San Marcos, Texas (KXAN) - Hays County Sheriff Gary Cutler has been taking an innovative approach to his jail since taking over in late 2010.
The 24-year-old Hays County Jail was in need of maintenance, upkeep and repairs. Instead of spending tens of thousands of dollars on contractors, he turned to his inmates.
"Saves taxpayers a lot of money cause we have inmate labor do this," said Cutler.
More than $700,000 a year in savings to be exact.
The busy work not only saves the jail money, but creates an opportunity for those behind bars to build on what they might have lost.
"Helps me keep my confidence boosted and moral high," said Michael Johnson, a 26-year-old inmate. "I would rather have a job keeping busy then be in the back sleeping."
The jail is also running low on space.
The US census bureau says an estimated 160,000 people live in Hays County, which is a 38 percent increase since 2000.
In addition to the overall population growth, the jail has 362 full beds, and averages 300 inmates on any given day. The number has the prison operating at 86 percent capacity, 20 percent higher than nearby Travis County.
"We work closely with our courts and district attorneys office to move cases quicker," Cutler said.
The staff is already looking ahead by making plans to expand the jail sometime in the near future.
"We're looking toward tomorrow," Cutler said, "we've got to be ready following the growth that's coming right down that interstate."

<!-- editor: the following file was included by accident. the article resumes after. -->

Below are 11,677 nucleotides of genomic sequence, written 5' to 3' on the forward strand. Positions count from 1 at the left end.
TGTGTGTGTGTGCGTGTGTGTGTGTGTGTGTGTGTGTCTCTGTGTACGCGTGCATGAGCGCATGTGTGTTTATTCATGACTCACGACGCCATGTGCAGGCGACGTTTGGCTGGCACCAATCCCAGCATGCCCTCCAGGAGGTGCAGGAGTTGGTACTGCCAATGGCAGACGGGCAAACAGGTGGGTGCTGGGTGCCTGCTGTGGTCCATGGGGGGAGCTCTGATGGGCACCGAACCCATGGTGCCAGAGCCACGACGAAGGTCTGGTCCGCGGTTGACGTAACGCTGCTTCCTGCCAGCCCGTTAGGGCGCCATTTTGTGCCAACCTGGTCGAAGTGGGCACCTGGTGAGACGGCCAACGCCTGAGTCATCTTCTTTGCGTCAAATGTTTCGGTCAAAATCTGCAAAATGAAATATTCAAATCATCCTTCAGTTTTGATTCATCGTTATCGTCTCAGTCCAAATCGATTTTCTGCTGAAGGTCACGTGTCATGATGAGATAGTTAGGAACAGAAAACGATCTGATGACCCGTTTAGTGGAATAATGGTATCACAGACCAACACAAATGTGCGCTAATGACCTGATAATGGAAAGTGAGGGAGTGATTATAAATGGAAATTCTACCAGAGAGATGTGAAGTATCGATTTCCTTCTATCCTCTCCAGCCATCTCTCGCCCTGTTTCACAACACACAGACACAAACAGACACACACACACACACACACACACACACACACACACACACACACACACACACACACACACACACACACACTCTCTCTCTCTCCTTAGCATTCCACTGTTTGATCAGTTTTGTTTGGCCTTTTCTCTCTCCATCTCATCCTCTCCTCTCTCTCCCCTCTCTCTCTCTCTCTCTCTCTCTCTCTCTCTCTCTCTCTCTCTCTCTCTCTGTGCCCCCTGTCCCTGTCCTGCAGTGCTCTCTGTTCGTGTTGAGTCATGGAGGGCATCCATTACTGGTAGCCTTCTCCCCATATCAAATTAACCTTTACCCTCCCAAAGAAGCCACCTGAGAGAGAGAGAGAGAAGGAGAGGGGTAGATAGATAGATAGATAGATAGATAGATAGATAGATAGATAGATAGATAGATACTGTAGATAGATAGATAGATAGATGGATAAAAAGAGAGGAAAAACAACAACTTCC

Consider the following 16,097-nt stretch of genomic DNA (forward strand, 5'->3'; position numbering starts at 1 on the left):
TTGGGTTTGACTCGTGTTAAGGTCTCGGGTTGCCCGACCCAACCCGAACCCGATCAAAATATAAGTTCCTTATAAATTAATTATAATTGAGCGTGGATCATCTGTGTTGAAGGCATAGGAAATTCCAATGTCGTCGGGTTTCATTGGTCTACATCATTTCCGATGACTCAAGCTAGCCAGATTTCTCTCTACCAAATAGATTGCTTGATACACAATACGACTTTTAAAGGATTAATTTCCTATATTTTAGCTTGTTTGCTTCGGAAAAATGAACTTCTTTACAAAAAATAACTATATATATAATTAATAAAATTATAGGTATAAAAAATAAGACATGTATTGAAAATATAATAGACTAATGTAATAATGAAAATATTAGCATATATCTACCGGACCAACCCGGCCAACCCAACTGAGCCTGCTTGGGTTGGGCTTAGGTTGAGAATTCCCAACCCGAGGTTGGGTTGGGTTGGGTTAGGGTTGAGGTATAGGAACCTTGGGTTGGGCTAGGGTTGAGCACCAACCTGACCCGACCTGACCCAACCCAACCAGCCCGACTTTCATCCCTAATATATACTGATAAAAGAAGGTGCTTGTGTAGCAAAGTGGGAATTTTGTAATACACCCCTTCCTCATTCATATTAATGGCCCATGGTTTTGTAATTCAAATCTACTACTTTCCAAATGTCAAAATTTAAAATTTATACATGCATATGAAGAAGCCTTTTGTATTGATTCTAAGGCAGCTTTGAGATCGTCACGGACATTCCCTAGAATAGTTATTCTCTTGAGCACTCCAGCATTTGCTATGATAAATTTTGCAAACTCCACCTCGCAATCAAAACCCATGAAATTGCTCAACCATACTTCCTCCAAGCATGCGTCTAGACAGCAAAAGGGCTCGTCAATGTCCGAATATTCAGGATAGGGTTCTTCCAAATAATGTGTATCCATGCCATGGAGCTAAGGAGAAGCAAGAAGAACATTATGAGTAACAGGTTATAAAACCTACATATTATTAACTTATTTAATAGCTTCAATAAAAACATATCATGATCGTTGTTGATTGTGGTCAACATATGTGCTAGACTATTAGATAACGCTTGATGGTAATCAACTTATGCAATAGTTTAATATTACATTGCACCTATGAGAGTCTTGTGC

In 2009, the Hays County Jail spent more than $300,000 outsourcing inmates to Guadalupe County. The next year, it was $653,000. Another $135,000 was used in 2011, totaling $1.1 million over three years.
Since Cutler took over in 2012, he said his department has stopped sending inmates to other county jails. The money saved goes back into the county's general fund.
Longhorns coach Mack Brown talked with reporters Thursday for the first time since reports surfaced this week that he could be stepping down.
Michael Dell spoke to thousands of customers and partners at the third Dell World conference Thursday at the Austin Convention Center.
UT President Bill Powers may finally learn whether he'll continue to run one of the nation's largest campuses.
Thousands of senior citizens in Central Texas go without holiday gifts. Now a donation drive needs the public's help to collect more and help wrap them.
The judge presiding over the trial to oust District Attorney Rosemary Lehmberg ruled Wednesday that she'll stay in office.
Options for high speed Internet in Austin continue to expand. Google Fiber is coming to Austin soon, and now AT&T has announced the city will be the first for its own faster-than-ever Internet speeds.